Regulation of DNA repair fidelity by molecular checkpoints: "gates" in DNA polymerase beta's substrate selection.

Abstract:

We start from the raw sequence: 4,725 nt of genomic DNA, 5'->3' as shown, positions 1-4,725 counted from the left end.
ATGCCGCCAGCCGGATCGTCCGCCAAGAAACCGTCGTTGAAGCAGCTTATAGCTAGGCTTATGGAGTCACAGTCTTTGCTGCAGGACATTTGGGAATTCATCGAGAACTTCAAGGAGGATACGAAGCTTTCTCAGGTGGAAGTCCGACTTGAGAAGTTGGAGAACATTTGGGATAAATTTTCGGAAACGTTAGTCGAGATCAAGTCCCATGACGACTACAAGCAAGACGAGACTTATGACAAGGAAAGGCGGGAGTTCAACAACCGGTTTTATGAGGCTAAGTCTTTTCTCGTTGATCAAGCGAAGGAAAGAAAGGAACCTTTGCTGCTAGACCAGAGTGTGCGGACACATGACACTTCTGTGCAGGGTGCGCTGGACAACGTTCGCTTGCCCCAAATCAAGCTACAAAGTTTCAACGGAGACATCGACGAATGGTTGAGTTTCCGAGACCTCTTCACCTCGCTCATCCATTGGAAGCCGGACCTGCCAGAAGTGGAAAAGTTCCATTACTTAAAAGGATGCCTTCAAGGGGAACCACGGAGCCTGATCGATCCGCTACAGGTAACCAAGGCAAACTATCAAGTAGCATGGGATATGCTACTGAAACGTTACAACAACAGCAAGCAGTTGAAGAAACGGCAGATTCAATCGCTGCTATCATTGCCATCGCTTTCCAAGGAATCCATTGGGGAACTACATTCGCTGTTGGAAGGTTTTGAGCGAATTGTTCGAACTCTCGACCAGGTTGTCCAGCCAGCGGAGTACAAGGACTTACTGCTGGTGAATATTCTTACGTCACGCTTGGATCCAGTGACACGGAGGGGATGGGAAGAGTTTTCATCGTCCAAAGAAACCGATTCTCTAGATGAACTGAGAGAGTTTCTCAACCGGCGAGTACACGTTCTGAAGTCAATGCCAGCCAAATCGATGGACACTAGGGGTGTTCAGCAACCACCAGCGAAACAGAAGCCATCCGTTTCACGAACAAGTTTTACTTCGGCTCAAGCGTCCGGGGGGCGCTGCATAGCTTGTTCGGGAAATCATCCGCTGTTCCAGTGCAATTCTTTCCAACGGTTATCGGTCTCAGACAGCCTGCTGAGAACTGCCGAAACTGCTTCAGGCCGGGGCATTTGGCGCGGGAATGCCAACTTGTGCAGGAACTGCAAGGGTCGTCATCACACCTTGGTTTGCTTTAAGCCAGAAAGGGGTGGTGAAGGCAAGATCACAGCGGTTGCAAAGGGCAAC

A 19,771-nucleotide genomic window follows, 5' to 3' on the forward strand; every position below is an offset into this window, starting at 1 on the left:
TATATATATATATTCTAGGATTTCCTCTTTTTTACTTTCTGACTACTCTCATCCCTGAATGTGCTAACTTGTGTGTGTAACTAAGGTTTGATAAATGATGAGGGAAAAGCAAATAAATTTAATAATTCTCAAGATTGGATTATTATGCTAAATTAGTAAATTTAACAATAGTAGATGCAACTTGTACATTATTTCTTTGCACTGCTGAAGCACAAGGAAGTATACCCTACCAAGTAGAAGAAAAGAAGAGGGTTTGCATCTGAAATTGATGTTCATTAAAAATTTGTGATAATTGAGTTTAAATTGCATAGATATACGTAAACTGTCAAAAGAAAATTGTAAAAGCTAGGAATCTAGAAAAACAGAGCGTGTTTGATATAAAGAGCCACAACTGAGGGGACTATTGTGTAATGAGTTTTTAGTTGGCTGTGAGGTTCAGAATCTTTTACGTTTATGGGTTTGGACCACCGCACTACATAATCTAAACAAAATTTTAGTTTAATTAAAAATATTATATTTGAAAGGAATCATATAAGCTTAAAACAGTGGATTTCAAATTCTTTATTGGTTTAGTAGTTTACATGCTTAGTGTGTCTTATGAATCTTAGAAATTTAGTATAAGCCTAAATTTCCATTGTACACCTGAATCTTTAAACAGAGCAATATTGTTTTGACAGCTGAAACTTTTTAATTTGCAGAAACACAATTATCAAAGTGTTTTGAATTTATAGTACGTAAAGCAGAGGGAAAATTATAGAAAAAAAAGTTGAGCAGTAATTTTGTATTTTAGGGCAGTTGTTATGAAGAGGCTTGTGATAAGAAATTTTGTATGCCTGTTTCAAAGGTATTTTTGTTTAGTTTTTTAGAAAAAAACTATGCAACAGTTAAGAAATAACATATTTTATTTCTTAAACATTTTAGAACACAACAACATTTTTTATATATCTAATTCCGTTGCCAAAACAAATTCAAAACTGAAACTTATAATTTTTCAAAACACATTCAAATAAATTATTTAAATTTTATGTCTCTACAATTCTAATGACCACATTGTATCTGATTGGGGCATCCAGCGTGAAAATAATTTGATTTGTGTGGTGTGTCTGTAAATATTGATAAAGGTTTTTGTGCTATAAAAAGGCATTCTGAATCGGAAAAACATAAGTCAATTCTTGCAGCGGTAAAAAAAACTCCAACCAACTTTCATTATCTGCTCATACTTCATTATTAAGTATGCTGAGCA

With an increasing number of structural, kinetic, and modeling studies of diverse DNA polymerases in various contexts, a complex dynamical view of how atomic motions might define molecular "gates" or checkpoints that contribute to polymerase specificity and efficiency is emerging. Such atomic-level information can offer insights into rate-limiting conformational and chemical steps to help piece together mechanistic views of polymerases in action. With recent advances, modeling and dynamics simulations, subject to the well-appreciated limitations, can access transition states and transient intermediates along a reaction pathway, both conformational and chemical, and such information can help bridge the gap between experimentally determined equilibrium structures and mechanistic enzymology data. Focusing on DNA polymerase beta (pol beta), we present an emerging view of the geometric, energetic, and dynamic selection criteria governing insertion rate and fidelity mechanisms of DNA polymerases, as gleaned from various computational studies and based on the large body of existing kinetic and structural data. The landscape of nucleotide insertion for pol beta includes conformational changes, prechemistry, and chemistry "avenues", each with a unique deterministic or stochastic pathway that includes checkpoints for selective control of nucleotide insertion efficiency. For both correct and incorrect incoming nucleotides, pol beta's conformational rearrangements before chemistry include a cascade of slow and subtle side chain rearrangements, followed by active site adjustments to overcome higher chemical barriers, which include critical ion-polymerase geometries; this latter notion of a prechemistry avenue fits well with recent structural and NMR data. The chemical step involves an associative mechanism with several possibilities for the initial proton transfer and for the interaction among the active site residues and bridging water molecules. The conformational and chemical events and associated barriers define checkpoints that control enzymatic efficiency and fidelity. Understanding the nature of such active site rearrangements can facilitate interpretation of existing data and stimulate new experiments that aim to probe enzyme features that contribute to fidelity discrimination across various polymerases via such geometric, dynamic, and energetic selection criteria.

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